THE KINGDOM DIVIDES 1 Kings 12–14
“Only the tribe of Judah remained loyal to the house of David” (1 Kings 12:20).The old saying suggests that “well begun is half done.” It is just as true that “poorly begun is undone!”
The Northern Kingdom of Israel was founded on an apostate religion. Not 1 of its 21 rulers did what was right in the eyes of the Lord. Gradually many true believers in the north drifted across the border to settle in Judah, illustrated by the growth of Judah’s original 180,000 fighting men (12:21) to 400,000 fighting men just 18 years later (2 Chron. 13:3). Decades later the Northern Kingdom was crushed by Assyria, and its people deported. This has given rise to the fable of “10 lost tribes.” In fact, members of all 12 tribes of Israel were represented in Judah throughout the kingdom era, and no tribe has been “lost.” Many may turn from the Lord. But God will preserve His own.
Israel rebelled when Solomon’s son Rehoboam threatened to raise already heavy taxes (12:1–19). The 10 northern tribes made Jeroboam king (vv. 20–24). Jeroboam set up a counterfeit religion (vv. 25–33), which was condemned by a prophet who came from Judah (13:1–34). The Prophet Ahijah announced God’s judgment on the family of Jeroboam (14:1–20). Judah too abandoned God and suffered an Egyptian invasion (vv. 21–31).
Understanding the Text
“Rehoboam rejected the advice the elders gave him” 1 Kings 12:1–9. On Solomon’s death his son Rehoboam took the throne. In Solomon’s later years heavy taxes and an increased corvee on labor caused resentment. The north made tax reduction a condition of recognizing Rehoboam’s royal authority. Rehoboam’s pride was displayed in rejecting the conciliation advised by the elders, in favor of an arrogant demand for submission. A leader who responds to the just complaints of others gains their loyalty. The leader who acts arrogantly deserves to lose support. “Rehoboam . . . mustered the whole house of Judah” 1 Kings 12:20–24. When the north acclaimed Jeroboam as king, Rehoboam prepared for war. Only intervention by a prophet named Shemaiah headed off the conflict. Shemaiah’s advice is still appropriate for Christians, who too often find occasion to feud with other believers. “Do not go up to fight against your brothers.” “The king made two golden calves” 1 Kings 12:25–33. Jeroboam feared that if his people went up to Jerusalem to worship the Lord, as the Law required, they might in time seek political reunification. His fears led him to set up a system that counterfeited the Old Testament’s revealed religion. Jeroboam chose two cities long associated with worship, Bethel and Dan, as worship centers. He appointed priests who were not of Aaron’s line, changed the dates of religious festivals, and offered sacrifices on altars set up at Bethel and Dan. This was a calculated abandonment of revealed religion. Yet it was intended to mimic the true. False religions often have elements in common with biblical faith. For instance, many of the world’s “great” religions call for morality. Yet counterfeit faiths lack one essential ingredient—the presence and power of the one God, who has revealed Himself to us. Only God is able to forgive sinners and transform them so that they may live godly lives. Religion without the Lord is empty, as the religious system Jeroboam established was empty and useless. “A man of God came from Judah to Bethel” 1 Kings 13:1–10. The day that Jeroboam dedicated the religious center at Bethel, a prophet appeared and announced that a future king of Judah, Josiah by name, would desecrate Jeroboam’s altar by burning human bones on it. As proof, the altar would now split and ashes be poured out. Jeroboam pointed at the prophet to order his death, but his hand and arm atrophied! Shaken, Jeroboam begged the prophet to pray for him, and his hand was restored. Jeroboam knew that his acts displeased God. Yet this first king of divided Israel continued in his sinful course. “Even after this,” the text tells us, “Jeroboam did not change his evil ways.” When God warns us, it is wise to change course! “Abijah son of Jeroboam became ill” 1 Kings 14:1–19. Jeroboam’s wife came to Ahijah the prophet in disguise. The prophet gave her a message of doom for Jeroboam. His son would die. And every male descendant of Jeroboam’s would die a violent death. The judgment was merited, for Jeroboam had set Israel on a course of apostasy and idolatry that would lead to national disaster. Perhaps most significant are the words about Jeroboam’s ill son. His death was intended as a blessing, for “he is the only one in the house of Jeroboam in whom the Lord . . . has found anything good” (v. 13). Those of us who suffer the loss of a child, or of some other young person who is dear to us, often struggle to understand. Usually there is no explanation, and we are forced to keep on living by faith. Yet this passage reminds us that the death of godly persons is not always a tragedy. Sometimes it is intended as a blessing. The thought is echoed in Isaiah 57:1–2: “The righteous perish, and no one ponders it in his heart; devout men are taken away, and no one understands that the righteous are taken away to be spared from evil. Those who walk uprightly enter into peace; they find rest as they lie in death.” “Judah did evil in the eyes of the Lord” 1 Kings 14:21–31. Solomon’s son Rehoboam permitted great apostasy in Judah, the Southern Kingdom. As a result, God sent Shishak of Egypt to sack Jerusalem and steal the golden treasures Solomon had assembled (see 1 Kings 10). Life became hard in the divided kingdom, and incipient war flared up again and again between the Divided Hebrew kingdoms. It’s easy to gain momentum going downhill. It’s much more difficult to stop and begin to go up again.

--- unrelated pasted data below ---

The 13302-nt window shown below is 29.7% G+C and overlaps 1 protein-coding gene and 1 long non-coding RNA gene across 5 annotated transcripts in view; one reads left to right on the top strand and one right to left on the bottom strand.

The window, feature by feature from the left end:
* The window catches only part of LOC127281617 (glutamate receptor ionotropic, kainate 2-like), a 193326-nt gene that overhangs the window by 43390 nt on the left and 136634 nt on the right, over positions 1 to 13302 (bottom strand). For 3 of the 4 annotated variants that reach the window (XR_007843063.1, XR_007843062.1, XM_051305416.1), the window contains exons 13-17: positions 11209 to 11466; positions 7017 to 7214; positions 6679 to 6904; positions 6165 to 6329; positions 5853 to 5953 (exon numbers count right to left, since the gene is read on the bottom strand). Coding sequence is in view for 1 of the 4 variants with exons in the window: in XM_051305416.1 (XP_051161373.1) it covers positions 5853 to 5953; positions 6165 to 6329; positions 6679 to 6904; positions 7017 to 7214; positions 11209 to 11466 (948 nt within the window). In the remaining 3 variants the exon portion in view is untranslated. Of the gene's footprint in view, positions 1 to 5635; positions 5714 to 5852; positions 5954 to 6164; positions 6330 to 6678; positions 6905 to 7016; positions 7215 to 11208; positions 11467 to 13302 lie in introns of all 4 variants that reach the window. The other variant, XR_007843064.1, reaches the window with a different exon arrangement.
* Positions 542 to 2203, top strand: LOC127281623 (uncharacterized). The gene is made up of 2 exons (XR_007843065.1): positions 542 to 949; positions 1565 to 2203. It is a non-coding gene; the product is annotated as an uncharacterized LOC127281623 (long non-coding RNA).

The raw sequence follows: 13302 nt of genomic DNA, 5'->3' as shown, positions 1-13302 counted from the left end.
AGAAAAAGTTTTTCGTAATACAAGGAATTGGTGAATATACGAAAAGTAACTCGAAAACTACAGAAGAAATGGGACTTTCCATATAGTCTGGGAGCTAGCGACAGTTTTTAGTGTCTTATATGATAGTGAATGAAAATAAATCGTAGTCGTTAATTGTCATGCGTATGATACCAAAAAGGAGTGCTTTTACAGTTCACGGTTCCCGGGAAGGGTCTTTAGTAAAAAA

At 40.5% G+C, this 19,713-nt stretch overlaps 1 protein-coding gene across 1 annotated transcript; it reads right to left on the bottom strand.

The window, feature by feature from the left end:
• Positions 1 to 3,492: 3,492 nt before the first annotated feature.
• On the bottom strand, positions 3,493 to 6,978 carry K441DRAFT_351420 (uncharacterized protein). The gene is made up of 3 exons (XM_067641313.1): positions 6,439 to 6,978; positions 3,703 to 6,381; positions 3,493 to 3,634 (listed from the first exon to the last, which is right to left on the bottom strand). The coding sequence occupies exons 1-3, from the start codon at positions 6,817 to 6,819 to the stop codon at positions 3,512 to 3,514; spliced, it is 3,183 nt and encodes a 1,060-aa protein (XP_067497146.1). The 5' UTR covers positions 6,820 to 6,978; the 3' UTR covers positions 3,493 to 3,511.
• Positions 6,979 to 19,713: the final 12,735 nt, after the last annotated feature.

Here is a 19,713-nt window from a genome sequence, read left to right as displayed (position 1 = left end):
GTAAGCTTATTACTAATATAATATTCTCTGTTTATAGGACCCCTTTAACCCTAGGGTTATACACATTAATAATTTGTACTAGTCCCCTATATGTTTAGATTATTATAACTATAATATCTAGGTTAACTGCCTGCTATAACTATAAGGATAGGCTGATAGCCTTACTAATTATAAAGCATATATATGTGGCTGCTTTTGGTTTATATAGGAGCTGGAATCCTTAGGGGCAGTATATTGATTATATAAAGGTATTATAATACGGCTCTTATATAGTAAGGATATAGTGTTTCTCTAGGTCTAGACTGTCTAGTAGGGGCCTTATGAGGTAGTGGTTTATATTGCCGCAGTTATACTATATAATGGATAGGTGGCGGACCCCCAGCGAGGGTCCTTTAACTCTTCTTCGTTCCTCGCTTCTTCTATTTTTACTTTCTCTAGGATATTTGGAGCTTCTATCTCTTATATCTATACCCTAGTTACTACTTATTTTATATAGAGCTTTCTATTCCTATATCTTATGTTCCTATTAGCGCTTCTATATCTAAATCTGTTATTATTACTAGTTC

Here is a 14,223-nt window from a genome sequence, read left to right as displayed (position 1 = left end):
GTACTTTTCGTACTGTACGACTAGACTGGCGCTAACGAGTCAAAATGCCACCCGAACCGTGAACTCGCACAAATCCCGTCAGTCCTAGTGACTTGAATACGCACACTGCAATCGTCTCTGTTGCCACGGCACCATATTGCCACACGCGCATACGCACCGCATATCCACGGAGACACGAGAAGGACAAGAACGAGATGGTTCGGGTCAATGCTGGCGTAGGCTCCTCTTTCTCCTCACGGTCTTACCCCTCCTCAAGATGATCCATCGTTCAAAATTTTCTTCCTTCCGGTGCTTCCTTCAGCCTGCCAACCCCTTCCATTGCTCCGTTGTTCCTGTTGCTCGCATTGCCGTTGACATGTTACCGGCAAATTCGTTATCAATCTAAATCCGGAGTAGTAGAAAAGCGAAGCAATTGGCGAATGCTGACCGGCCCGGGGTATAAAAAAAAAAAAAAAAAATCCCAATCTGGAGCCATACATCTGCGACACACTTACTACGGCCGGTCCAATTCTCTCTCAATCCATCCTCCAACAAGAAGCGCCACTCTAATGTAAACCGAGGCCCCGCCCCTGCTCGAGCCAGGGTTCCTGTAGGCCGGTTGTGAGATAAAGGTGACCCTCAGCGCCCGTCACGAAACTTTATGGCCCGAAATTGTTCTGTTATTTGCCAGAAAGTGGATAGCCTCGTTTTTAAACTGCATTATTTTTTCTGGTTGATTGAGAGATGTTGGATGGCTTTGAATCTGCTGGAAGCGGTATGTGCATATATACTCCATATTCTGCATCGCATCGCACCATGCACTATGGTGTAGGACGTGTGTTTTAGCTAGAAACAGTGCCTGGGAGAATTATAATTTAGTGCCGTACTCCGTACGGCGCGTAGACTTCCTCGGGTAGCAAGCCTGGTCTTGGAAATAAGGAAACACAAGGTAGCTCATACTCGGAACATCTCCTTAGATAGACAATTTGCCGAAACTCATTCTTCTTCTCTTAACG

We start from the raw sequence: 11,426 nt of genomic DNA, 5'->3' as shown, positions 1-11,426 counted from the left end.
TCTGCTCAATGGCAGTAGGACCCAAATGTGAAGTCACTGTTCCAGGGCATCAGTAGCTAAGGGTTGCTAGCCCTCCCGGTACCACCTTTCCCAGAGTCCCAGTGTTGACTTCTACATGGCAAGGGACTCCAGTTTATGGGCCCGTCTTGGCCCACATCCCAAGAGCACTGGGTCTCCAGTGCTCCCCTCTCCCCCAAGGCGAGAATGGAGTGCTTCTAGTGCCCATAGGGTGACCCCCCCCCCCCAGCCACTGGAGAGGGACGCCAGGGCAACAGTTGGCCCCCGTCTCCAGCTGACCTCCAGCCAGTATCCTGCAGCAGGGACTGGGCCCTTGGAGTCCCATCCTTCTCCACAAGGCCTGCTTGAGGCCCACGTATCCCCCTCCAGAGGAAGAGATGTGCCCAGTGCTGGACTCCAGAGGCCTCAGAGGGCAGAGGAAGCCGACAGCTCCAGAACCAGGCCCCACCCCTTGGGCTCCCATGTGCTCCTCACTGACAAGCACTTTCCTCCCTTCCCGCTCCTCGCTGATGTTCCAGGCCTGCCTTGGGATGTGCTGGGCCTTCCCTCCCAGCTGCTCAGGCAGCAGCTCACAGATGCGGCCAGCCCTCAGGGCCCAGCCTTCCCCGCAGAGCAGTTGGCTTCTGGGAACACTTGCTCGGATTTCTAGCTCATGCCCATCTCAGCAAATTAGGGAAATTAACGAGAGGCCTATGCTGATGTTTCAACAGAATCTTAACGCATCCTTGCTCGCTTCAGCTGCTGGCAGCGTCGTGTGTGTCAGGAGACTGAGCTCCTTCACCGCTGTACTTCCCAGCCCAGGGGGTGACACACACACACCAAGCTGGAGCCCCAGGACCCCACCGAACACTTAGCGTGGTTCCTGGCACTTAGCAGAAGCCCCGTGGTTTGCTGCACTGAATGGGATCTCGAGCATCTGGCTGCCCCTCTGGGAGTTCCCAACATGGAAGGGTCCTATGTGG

Don’t Listen to Old Prophets (1 Kings 13)
One of my professors in seminary told the story of how, as a young and single pastor, one of the ladies in his congregation announced that God had told her he was to marry the lady’s daughter. In a way, his experience was like that of the young prophet God sent to Bethel to speak against Jeroboam’s false religion. The passage tells us that after he completed his mission, and was on the way home, an old prophet who lived nearby stopped him. God had told the young man not to eat or drink in Israel. But the old prophet had a ready answer. God had told him, the old prophet, to tell his younger colleague that it was all right to stop over at his house and have a meal. We don’t know the old prophet’s motive. Maybe he was lonely. Perhaps he was upset that God hadn’t sent him to Jeroboam. Whatever the reason, the old prophet was lying. As the young prophet set out on his way back home, he was attacked and killed by a lion. The incident carried an important message for Jeroboam. If God’s word was so important that even a slight deviation brought death, how terrible Jeroboam’s sin must be. As far as we know, Jeroboam remained unmoved. He even lived and ruled in Israel for another 22 years, perpetuating his own false cult. The story has an important lesson for us as well. It’s a lesson my professor had learned, and after being told many times by this lady of God’s desire for him to marry her daughter, my prof taught the lesson to her. “When God tells me to marry your daughter,” he said, “I’ll do it.” The lesson? Just this. We don’t have to listen to old prophets, who insist on telling us God’s will for our lives. God will tell us that Himself. And only when He does are we to act.
God will show you what His will is. Be sensitive to Him, and beware of those who glibly tell you what you ought to do.